By Clint Thompson
Thursday was a win for blueberry farmers, especially in Georgia. The crop was one of seven currently eligible commodities to be added to Category 1 of the Coronavirus Food Assistance Program by the United States Department of Agriculture.
According to the USDA press release, the USDA found these commodities had a 5% or greater price decline between mid-January and mid-April as a result of the COVID-19 pandemic. Originally, these commodities were only eligible for marketing adjustments, which Florida blueberry farmer Ryan Atwood believes would not have helped growers like himself at all.
“Not many individuals qualified for 2 or 3. But everyone in Florida is going to qualify, just about for Category 1. That’s why it is a big deal,” Atwood said.
According to https://www.farmers.gov/cfap/specialty, eligible specialty crops in CFAP are broken down into three categories:
- Had crops that suffered a five percent-or-greater price decline between mid-January and mid-April as a result of the COVID-19 pandemic,
- Had produce shipped but subsequently spoiled due to loss of marketing channel, and
- Had shipments that did not leave the farm or mature crops that remained unharvested.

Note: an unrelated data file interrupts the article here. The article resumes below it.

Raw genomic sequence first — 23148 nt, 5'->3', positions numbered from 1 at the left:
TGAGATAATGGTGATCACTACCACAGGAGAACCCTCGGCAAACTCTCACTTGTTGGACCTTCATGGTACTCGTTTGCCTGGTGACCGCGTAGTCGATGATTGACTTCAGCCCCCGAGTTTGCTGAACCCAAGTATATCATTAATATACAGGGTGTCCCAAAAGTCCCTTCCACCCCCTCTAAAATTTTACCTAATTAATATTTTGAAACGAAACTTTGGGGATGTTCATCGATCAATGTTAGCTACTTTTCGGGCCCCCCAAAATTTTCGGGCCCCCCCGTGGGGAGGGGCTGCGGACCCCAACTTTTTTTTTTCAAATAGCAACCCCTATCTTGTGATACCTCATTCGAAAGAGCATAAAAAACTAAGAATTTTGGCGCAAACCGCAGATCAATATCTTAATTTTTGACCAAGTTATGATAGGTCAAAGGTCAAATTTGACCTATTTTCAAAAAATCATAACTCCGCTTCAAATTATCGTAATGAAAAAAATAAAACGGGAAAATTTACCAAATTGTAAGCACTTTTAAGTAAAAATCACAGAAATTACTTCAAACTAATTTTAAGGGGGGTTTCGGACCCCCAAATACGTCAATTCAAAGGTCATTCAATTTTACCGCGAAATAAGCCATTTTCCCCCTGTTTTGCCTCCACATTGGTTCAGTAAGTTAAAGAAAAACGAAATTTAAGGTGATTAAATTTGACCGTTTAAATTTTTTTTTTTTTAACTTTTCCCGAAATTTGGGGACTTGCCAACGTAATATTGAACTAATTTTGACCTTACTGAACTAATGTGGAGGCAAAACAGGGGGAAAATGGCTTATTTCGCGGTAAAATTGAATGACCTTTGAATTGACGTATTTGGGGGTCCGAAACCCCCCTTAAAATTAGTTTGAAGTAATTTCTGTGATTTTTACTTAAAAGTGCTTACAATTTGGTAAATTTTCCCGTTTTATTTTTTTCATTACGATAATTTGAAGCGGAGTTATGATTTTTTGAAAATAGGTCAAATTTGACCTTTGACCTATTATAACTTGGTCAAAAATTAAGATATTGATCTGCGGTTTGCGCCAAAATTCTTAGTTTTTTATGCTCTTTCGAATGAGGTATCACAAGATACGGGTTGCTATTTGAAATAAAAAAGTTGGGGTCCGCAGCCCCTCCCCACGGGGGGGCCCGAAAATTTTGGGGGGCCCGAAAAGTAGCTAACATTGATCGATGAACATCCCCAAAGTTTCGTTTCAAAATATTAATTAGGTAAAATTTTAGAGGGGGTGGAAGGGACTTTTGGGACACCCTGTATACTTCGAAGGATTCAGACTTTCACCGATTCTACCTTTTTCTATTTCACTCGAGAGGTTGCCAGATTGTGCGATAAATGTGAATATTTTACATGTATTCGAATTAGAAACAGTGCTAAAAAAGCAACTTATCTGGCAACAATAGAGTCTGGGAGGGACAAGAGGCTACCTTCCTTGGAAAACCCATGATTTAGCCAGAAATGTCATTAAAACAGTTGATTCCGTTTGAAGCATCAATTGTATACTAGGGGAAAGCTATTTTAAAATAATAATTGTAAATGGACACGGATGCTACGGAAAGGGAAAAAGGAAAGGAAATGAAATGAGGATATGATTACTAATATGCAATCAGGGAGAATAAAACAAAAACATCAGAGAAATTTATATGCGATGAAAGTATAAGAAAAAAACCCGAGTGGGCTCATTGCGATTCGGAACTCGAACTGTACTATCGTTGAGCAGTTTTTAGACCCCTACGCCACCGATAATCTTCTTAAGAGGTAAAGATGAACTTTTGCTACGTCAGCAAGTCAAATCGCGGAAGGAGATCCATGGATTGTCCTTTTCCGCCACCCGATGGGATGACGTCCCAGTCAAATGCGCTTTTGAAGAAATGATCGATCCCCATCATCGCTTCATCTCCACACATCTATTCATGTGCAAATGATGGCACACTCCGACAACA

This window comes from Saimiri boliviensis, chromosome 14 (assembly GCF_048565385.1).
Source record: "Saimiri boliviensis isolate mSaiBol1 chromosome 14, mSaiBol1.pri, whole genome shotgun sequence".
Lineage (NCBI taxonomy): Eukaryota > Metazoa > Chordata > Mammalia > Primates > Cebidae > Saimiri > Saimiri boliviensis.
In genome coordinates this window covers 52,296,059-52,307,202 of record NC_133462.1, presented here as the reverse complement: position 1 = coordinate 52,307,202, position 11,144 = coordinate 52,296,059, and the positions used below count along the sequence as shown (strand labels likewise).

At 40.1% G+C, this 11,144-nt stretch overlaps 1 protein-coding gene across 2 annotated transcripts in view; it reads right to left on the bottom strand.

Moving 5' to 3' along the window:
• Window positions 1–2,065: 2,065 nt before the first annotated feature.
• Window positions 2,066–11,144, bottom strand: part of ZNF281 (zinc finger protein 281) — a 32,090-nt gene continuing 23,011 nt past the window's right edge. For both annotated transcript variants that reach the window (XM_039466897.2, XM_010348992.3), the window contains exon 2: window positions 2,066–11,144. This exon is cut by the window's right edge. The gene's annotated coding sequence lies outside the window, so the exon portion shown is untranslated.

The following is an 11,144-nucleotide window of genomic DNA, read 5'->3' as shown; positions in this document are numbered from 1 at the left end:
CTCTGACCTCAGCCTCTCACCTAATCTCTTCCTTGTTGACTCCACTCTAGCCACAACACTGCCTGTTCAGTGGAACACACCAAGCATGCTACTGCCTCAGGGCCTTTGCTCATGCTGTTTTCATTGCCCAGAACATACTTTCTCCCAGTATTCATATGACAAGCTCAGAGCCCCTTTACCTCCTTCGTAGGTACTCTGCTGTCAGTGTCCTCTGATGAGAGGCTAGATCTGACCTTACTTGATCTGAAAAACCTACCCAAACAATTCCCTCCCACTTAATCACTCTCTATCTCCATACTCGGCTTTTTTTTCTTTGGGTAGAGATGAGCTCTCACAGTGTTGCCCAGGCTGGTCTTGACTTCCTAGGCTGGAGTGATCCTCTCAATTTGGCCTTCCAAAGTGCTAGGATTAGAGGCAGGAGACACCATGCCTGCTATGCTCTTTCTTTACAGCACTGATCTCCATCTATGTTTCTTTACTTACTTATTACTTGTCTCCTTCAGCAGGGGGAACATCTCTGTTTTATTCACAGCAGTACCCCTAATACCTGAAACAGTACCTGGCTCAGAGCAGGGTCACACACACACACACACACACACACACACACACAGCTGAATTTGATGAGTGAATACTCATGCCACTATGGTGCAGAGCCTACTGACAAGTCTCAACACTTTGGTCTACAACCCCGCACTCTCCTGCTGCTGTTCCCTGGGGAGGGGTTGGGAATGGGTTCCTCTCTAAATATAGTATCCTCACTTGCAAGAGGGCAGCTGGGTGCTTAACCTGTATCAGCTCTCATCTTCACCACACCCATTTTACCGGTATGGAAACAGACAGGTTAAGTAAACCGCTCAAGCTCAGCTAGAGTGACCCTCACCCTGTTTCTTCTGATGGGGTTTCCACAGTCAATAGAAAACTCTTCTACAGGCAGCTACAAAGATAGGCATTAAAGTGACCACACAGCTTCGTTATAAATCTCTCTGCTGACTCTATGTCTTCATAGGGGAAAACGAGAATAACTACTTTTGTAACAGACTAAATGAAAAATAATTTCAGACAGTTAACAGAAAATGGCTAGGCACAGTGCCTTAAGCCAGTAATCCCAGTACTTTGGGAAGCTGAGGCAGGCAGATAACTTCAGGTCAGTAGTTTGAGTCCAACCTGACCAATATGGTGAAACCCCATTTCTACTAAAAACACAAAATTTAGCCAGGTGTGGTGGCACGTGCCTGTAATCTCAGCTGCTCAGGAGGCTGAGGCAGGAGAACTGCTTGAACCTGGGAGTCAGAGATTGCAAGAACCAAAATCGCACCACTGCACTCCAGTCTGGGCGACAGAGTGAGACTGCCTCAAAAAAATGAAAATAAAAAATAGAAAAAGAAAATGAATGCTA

Atwood, who lives in Mount Dora, Florida is one of the state’s blueberry leaders. He farms 56 acres of blueberries, manages another 350 acres and is part-owner of the largest packing house in the Southeast United States.
Early Crop This Year
Atwood’s and other farmers’ blueberry crops were early this year due to a mild winter, and high temperatures in January and February accelerated growth. However, when he started picking high volumes of blueberries, which was around March 18, that is when the pandemic shut down the country.
Market prices reflected the pandemic’s impact. Atwood said in late April that the market was 50% of the historical average price, so half of the money of what you would typically get because of the coronavirus.
That is why the USDA’s revision to include blueberries in Category 1 was a major win for the industry.
“There’s a lot of people that are going to need that. It’s going to help them make it to next season. I know people that are getting loans and doing what they can and getting by, but every little bit helps get you there,” Atwood said.
USDA is accepting CFAP applications through August 28, 2020. Learn more at farmers.gov/cfap.